NEW YORK After suffering from cost inflation nearly all of last year, relief from sky-high commodity and energy costs is here, and restaurant bottom lines should stand to benefit from deflated prices by the second half of this year, said UBS Securities analyst David Palmer.
In a note to investors Wednesday, Palmer projected that most chains could see flat year-to-year cost levels by the June-ending second quarter and deflationary levels by the September-ending third quarter. Leading the commodity decrease is significantly lower year-to-year costs for seafood, produce and wheat, Palmer said. Milk and cheese prices are down about 40 percent year-to-year. Hamburger prices are about flat, Palmer noted, and market prices for chicken are slightly up from a year ago.
“Diminishing food costs should significantly help restaurant chains with company-operated units, and those that can maintain traffic without additional heavy discounting,” Palmer said.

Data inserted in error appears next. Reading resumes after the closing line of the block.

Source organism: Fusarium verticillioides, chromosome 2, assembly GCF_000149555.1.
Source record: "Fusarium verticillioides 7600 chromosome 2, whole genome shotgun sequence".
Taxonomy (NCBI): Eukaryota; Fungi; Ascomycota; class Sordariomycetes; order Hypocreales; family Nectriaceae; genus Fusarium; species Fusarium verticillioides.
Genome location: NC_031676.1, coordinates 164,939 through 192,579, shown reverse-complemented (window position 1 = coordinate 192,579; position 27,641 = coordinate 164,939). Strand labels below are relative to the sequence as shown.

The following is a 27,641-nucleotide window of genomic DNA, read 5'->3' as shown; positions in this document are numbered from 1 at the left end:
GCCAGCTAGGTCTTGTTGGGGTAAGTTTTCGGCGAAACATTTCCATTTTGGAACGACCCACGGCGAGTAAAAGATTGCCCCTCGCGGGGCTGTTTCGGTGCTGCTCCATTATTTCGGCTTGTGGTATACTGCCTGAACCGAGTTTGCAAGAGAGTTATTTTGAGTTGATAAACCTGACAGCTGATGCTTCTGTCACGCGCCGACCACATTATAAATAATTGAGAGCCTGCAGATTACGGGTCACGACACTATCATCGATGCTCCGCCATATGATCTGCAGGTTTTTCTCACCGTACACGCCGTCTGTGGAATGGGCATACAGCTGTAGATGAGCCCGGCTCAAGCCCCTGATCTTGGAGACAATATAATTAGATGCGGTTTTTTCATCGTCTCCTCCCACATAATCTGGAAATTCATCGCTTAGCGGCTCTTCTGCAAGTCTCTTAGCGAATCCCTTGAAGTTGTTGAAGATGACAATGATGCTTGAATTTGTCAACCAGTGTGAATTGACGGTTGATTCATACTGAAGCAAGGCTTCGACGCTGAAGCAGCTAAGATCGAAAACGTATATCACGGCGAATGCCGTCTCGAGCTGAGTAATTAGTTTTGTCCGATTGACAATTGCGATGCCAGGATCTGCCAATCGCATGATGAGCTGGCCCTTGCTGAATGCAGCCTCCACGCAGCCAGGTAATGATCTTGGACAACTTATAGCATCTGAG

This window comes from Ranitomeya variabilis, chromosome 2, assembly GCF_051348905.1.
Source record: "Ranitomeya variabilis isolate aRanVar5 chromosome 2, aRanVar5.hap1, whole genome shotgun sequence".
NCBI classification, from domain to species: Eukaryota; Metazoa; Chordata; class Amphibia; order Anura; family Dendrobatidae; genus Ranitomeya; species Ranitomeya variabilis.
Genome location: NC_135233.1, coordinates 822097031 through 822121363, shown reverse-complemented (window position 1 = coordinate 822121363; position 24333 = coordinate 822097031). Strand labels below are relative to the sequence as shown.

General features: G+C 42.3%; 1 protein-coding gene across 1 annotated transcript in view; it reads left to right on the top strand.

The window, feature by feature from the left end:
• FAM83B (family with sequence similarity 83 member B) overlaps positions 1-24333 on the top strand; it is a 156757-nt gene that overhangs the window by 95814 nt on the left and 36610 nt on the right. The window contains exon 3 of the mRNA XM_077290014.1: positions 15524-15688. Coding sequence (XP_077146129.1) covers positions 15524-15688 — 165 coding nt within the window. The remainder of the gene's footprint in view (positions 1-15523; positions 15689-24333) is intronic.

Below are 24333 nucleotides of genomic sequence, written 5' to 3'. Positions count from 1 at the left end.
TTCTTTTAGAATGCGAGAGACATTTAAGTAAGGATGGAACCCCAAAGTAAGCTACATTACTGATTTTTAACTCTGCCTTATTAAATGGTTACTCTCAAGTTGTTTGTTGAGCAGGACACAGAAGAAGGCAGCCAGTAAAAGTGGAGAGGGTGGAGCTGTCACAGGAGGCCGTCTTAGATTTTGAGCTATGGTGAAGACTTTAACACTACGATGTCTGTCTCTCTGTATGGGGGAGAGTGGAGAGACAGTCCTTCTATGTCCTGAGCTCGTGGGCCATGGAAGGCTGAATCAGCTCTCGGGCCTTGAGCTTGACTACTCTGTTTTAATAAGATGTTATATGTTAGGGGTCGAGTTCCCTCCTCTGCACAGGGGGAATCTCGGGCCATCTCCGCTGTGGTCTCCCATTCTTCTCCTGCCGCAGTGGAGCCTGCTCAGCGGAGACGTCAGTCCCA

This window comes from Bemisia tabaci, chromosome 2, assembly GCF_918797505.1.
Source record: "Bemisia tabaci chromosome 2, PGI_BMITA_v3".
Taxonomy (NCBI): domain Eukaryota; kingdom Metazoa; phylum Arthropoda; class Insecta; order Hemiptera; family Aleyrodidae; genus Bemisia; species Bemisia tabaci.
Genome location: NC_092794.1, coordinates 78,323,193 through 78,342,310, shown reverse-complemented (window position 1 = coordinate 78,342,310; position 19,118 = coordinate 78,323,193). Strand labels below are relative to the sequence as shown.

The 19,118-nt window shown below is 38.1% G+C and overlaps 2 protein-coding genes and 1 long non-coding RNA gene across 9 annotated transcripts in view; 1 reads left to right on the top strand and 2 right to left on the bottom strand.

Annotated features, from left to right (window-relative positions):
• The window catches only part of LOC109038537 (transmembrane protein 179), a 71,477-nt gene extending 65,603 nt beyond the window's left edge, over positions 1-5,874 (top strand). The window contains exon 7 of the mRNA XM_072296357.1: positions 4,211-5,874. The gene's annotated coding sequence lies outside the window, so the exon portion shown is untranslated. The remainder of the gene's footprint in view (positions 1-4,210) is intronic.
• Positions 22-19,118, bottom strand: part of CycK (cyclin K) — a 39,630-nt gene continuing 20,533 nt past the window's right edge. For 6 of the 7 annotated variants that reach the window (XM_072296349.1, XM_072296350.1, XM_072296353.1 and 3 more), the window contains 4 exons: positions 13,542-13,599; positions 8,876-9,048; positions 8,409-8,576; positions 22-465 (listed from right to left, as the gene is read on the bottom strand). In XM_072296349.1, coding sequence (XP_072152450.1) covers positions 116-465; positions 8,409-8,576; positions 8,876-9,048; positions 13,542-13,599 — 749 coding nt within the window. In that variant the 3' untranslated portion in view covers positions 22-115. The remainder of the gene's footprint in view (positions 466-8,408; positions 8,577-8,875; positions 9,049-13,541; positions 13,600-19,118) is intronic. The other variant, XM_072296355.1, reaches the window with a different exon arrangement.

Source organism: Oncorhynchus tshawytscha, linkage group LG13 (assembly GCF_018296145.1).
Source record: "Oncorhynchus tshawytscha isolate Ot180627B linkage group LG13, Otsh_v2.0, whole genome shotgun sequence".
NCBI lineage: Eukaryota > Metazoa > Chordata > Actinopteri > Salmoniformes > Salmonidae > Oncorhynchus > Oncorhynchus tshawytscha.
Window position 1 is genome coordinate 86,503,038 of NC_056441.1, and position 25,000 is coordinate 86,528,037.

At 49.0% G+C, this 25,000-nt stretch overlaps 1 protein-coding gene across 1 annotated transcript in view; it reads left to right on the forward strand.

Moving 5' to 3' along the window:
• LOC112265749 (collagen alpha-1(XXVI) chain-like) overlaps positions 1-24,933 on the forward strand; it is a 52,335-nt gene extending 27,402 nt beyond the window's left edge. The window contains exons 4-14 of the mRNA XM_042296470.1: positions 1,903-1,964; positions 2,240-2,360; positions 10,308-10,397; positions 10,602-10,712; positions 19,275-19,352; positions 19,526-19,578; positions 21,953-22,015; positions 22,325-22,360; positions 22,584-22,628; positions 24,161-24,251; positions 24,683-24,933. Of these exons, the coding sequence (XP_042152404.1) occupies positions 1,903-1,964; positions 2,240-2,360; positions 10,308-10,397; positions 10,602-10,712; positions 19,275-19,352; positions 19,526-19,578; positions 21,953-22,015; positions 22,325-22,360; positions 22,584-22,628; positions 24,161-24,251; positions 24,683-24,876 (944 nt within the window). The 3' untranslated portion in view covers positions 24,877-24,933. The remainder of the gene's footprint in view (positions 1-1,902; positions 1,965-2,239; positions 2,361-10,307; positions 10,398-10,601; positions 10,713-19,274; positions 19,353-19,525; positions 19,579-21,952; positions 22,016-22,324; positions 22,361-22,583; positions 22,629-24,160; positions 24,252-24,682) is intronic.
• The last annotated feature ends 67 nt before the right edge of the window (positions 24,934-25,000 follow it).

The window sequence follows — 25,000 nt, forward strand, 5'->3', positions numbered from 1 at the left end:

Lower energy inflation also can help restaurants in the form of reduced energy, packaging and distribution costs, along with lower gas prices for consumers, which may spark discretionary spending. Natural gas is down about 10 percent year-to-year, Palmer said. Home heating is projected to drop 17 percent in 2009, and retail gas prices are projected to fall 39 percent, according to UBS research.
“Lapping gas price shocks of 2008 could help slow deterioration of consumer sentiment and restaurant spending, particularly during driving season,” Palmer said.
While restaurants stand to gain from the projected cost deflation, so do the industry’s competitors. Supermarkets and other retail brands can also take advantage of lower food and energy costs.
“If job losses continue at a rapid clip and food inflation turns to deflation, the lure of at-home eating could increase,” Palmer said. “In 2008, large fast-food chains provided a welcome oasis of non-inflation with dollar menus and $5 foot-long subs. By the second half of 2009, at-home food options could look more appealing, leading to a slip in fast-food traffic.”